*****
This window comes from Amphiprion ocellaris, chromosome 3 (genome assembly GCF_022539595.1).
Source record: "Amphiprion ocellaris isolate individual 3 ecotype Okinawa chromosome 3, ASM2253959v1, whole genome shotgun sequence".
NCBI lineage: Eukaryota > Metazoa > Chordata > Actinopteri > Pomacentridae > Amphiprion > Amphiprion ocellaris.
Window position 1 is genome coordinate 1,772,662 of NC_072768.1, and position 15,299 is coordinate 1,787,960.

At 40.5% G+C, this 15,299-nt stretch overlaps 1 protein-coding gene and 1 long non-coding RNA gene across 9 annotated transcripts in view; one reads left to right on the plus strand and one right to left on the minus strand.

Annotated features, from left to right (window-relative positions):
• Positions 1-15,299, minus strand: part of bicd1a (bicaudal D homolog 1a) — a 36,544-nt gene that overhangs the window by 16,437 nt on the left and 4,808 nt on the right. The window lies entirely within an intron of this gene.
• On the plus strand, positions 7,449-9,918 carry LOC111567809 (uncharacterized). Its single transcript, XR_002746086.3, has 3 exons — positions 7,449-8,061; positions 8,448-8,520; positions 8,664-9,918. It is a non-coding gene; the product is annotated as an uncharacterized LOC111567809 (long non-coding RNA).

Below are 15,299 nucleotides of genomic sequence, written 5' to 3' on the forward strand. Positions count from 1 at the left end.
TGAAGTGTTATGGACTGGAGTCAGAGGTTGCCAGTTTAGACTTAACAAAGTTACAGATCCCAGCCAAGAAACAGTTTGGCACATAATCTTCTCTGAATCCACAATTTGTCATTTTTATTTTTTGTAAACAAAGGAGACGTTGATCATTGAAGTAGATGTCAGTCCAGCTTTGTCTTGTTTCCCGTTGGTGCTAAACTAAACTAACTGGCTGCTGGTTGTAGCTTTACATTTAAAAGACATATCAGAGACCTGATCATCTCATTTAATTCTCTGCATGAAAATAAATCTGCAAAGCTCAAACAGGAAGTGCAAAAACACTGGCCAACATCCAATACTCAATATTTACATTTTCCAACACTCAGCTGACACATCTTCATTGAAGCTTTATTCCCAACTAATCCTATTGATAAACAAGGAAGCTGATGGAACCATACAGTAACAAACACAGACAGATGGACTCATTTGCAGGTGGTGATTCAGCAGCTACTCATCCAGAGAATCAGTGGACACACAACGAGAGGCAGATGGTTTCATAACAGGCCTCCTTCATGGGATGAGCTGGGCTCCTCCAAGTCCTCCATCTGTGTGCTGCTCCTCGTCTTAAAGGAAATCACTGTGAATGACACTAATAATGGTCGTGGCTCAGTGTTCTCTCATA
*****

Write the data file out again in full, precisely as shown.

This window comes from Amphiprion ocellaris, chromosome 3 (genome assembly GCF_022539595.1).
Source record: "Amphiprion ocellaris isolate individual 3 ecotype Okinawa chromosome 3, ASM2253959v1, whole genome shotgun sequence".
NCBI lineage: Eukaryota > Metazoa > Chordata > Actinopteri > Pomacentridae > Amphiprion > Amphiprion ocellaris.
Window position 1 is genome coordinate 1,772,662 of NC_072768.1, and position 15,299 is coordinate 1,787,960.

At 40.5% G+C, this 15,299-nt stretch overlaps 1 protein-coding gene and 1 long non-coding RNA gene across 9 annotated transcripts in view; one reads left to right on the plus strand and one right to left on the minus strand.

Annotated features, from left to right (window-relative positions):
• Positions 1-15,299, minus strand: part of bicd1a (bicaudal D homolog 1a) — a 36,544-nt gene that overhangs the window by 16,437 nt on the left and 4,808 nt on the right. The window lies entirely within an intron of this gene.
• On the plus strand, positions 7,449-9,918 carry LOC111567809 (uncharacterized). Its single transcript, XR_002746086.3, has 3 exons — positions 7,449-8,061; positions 8,448-8,520; positions 8,664-9,918. It is a non-coding gene; the product is annotated as an uncharacterized LOC111567809 (long non-coding RNA).

Below are 15,299 nucleotides of genomic sequence, written 5' to 3' on the forward strand. Positions count from 1 at the left end.
TGAAGTGTTATGGACTGGAGTCAGAGGTTGCCAGTTTAGACTTAACAAAGTTACAGATCCCAGCCAAGAAACAGTTTGGCACATAATCTTCTCTGAATCCACAATTTGTCATTTTTATTTTTTGTAAACAAAGGAGACGTTGATCATTGAAGTAGATGTCAGTCCAGCTTTGTCTTGTTTCCCGTTGGTGCTAAACTAAACTAACTGGCTGCTGGTTGTAGCTTTACATTTAAAAGACATATCAGAGACCTGATCATCTCATTTAATTCTCTGCATGAAAATAAATCTGCAAAGCTCAAACAGGAAGTGCAAAAACACTGGCCAACATCCAATACTCAATATTTACATTTTCCAACACTCAGCTGACACATCTTCATTGAAGCTTTATTCCCAACTAATCCTATTGATAAACAAGGAAGCTGATGGAACCATACAGTAACAAACACAGACAGATGGACTCATTTGCAGGTGGTGATTCAGCAGCTACTCATCCAGAGAATCAGTGGACACACAACGAGAGGCAGATGGTTTCATAACAGGCCTCCTTCATGGGATGAGCTGGGCTCCTCCAAGTCCTCCATCTGTGTGCTGCTCCTCGTCTTAAAGGAAATCACTGTGAATGACACTAATAATGGTCGTGGCTCAGTGTTCTCTCATA